Actually, quite a lot.
N.Y. Governor Spitzer announced recently his proposal to greatly expand the use of DNA testing in the New York criminal justice system. Under the current system, DNA is collected (via a mouth swab with a giant Q-tip) from people convicted of only the most serious crimes — rape, murder, burglary. Spitzer’s proposal, which has been kicking around the state legislature for some time now, would require that DNA be collected from ALL people convicted of ANY crime, including misdemeanors. Get convicted of pot possession? The state’ll have your DNA. Get arrested and convicted for protesting against a political convention? Yep, your DNA gets sampled too. The plan would also require the collection of samples from everyone currently incarcerated, on probation, and on parole.
The upshot to Spitzer’s proposal, and what makes it different from the old proposals, is that criminal defendants would have access to the state DNA database too, and could use it to prove their innocence. It would also require that prosecutors notify the court if they find out that there might be DNA that would exonerate the accused.
The upshots sound pretty good. DNA evidence has been used to exonerate over 200 people who were wrongly convicted and who have spent up to 30 years in prison for crimes they didn’t commit. DNA can be as powerful a tool for defendants as it is for prosecutors. But NY’s plan – for all the talk of equanimity – goes too far.
First of all, prosecutors are already under a duty to report evidence that exonerates the accused. The NY plan just codifies that. Second, DNA is not like fingerprints, which can only be used for a specific purpose. DNA evidence, once collected, provides a wealth of information to the government. Information that may have nothing to do with whether or not the person from whom the DNA is collected committed a specific crime. I don’t know about you, but I am not too keen on turning people’s most sensitive information over to the government at a time when it’s clear that the government does not respect its citizens’ privacy. Third, DNA evidence is not foolproof — but juries often think it is. The New York Civil Liberties Union, which opposed a similar program proposed by NYC Mayor Bloomberg last year, reports on the perils of relying too heavily on DNA:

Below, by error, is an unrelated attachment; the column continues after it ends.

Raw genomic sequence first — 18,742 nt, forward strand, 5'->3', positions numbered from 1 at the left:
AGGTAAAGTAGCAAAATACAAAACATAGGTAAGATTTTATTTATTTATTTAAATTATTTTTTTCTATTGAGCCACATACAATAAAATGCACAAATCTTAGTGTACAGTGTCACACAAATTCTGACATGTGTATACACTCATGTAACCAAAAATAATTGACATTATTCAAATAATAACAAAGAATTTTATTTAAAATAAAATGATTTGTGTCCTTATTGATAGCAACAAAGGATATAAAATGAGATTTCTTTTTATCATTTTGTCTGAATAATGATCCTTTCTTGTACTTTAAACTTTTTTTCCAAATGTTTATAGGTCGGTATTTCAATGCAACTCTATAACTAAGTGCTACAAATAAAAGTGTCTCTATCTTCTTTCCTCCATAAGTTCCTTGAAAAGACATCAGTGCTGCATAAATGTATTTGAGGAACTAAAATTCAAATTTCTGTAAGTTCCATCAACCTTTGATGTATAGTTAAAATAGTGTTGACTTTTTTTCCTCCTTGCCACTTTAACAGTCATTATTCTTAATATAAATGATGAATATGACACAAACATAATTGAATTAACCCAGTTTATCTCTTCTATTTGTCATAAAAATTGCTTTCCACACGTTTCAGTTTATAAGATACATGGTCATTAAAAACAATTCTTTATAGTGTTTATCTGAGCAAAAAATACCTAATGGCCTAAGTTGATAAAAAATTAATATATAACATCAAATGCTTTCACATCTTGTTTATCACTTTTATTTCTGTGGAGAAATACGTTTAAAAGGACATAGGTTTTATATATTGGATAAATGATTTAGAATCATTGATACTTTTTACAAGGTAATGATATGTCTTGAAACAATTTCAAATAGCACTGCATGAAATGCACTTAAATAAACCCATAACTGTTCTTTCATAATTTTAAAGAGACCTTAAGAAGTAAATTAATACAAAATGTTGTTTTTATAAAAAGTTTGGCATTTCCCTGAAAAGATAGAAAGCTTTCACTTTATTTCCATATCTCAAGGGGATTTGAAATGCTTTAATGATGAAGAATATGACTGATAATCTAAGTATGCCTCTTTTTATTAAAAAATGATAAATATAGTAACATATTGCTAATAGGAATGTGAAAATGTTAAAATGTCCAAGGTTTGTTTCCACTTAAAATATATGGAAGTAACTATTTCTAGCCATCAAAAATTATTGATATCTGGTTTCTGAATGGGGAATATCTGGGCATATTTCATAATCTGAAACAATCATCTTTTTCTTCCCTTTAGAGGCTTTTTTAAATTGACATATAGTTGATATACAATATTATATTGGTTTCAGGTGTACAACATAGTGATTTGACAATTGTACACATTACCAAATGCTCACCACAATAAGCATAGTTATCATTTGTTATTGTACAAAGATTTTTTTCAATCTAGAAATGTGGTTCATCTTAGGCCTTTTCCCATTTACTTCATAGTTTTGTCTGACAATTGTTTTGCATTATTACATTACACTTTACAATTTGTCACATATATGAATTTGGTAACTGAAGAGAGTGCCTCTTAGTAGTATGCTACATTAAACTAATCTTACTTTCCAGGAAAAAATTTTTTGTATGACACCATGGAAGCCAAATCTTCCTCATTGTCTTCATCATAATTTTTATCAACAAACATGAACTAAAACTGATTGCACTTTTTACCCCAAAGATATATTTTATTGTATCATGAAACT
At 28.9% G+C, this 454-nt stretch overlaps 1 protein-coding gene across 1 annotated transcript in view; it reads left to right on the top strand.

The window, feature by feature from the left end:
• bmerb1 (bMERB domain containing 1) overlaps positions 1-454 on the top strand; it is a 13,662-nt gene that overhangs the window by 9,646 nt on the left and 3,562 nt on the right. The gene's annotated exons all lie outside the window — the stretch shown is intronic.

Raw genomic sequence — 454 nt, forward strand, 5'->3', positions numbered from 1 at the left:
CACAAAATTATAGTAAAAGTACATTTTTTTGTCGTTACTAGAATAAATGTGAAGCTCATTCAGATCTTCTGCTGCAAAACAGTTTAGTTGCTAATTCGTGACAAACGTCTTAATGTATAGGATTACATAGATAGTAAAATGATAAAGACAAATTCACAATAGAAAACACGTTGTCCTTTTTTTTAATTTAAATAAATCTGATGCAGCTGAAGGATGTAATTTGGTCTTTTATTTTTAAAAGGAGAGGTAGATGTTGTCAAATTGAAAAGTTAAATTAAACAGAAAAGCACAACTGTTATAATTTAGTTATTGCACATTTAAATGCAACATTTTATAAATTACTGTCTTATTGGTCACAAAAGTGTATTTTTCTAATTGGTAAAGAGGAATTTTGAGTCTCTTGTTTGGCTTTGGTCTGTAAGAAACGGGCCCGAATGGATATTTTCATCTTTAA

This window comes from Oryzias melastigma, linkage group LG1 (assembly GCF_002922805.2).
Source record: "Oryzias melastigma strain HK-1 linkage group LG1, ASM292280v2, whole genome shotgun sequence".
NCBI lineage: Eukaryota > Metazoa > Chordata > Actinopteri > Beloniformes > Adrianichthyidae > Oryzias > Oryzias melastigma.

In the past five years the use of DNA by law enforcement has come under increasing scrutiny by critics who have documented cases in which the use of DNA has been subject to gross negligence and intentional abuse. The Houston Police Department closed its DNA lab in 2003 after it released from prison two men who had been falsely incriminated by faulty lab work. In 2004, a Seattle Post-Intelligencer report documented 23 errors that the Washington State Patrol laboratory had made in the investigations of serious crimes.
So what are we to do? We want to protect people from wrongful convictions while also ensuring that convicted rapists can be easily caught should they rape again. I’m not saying DNA should never be collected. But there’s a balance that can be struck. The governor’s proposal ignores the possibility of a more evenhanded approach and puts a heavy hand on the justice scale.
(also at AB&B)
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